One learns not to blab about all this
except to yourself or the typewriter keys
who tell no one until they get brave
and crawl off onto the printed page
Anne Sexton (9 November 1928 – 4 October 1974) remains distant and difficult, if not troubling as feminist icon and ‘confessional’ poet.
Often mentioned in the same breath with Sylvia Plath, she struggled against mental illness and succumbed to it. Sexton demonstrated poetry as catharsis and, if we are to read the latest Diane Middlebrook biography without flinching, she lived in terrible torment and inflicted it through violence and abuse. Middlebrook exposes numerous affairs and the incendiary and heartbreaking revelation: Anne sexually abused her own daughter.
Linda Gray Sexton’s approval of the Middlebrook biography in 1992 also drew intense criticism for releasing her mother’s recorded conversations with her psychiatrists. The furor instigated discussions about patient-client confidentiality, celebrity exploitation, and a call for dignifying the memory of the dead; and the biography is explicit that a second psychiatrist slept with Anne and that this ‘relationship’ might have accelerated Anne to suicide. Middlebrook would later do a biography in 2004 on Sylvia Plath and cover the marriage years to Ted Hughes.
While the Middlebrook biography may have disturbed Sexton hagiographers and possibly perpetuated the canard that all victims become predators, the poetry remains as Anne’s testament to her struggles. In retrospect all her poetry can be interpreted as a valiant struggle. In prose William Styron‘s thin volume, Darkness Visible (1993), bears eloquent testimony of coping with mental illness.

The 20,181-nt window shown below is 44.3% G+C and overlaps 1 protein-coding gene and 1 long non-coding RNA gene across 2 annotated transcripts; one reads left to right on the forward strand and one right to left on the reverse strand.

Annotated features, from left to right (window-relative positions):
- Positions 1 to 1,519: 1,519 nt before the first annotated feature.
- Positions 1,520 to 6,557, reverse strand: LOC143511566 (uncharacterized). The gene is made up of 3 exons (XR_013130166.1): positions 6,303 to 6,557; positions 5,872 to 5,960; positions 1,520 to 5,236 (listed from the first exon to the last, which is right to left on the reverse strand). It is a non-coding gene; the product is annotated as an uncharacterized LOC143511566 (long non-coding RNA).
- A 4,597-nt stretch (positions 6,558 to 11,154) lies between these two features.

Here, I will pull out a few instances where she mentions typewriters because it is the mechanical conduit for any writer, then and now, although it is ‘old technology’ since we now live with computers, silent USB keyboards, and don’t hear the thunderous clickety-clack of typewriter keys that signify the writer’s argument with God, the universe, and the immediate surroundings. It is at the keys that the writer struggles to purify Expression to Essence.
this typewriter likes you on the way to them,
but wants to break crystal glasses
all along, thinking I was a killer, anointing myself daily with my little poisons. But no. I'm an empress. I wear an apron. My typewriter writes. It didn't break the way it warned. -Live
Oh demon within,
I am afraid and seldom put my hand up
to my mouth and stitch it up
covering you, smothering you
from the public voyeury eyes
of my typewriter keys.
There is a voyeurism in her poetry that I sometimes find uncomfortable and it is not because Sexton publicly addresses the m-taboos: menstruation, miscarriage, masturbation, and marriage; and not because I know how her struggle ended for her: suicide by carbon monoxide in her Weston garage. No. It is in reading her pain, sharing with her the awful confrontation with her wrathful demons at the typewriter, that confrontation an indictment to me and all readers not to sit idle without cultivating compassion for those who suffer. We all suffer. Not all of us, however, have the talent to touch the typewriter’s keys the way that she did.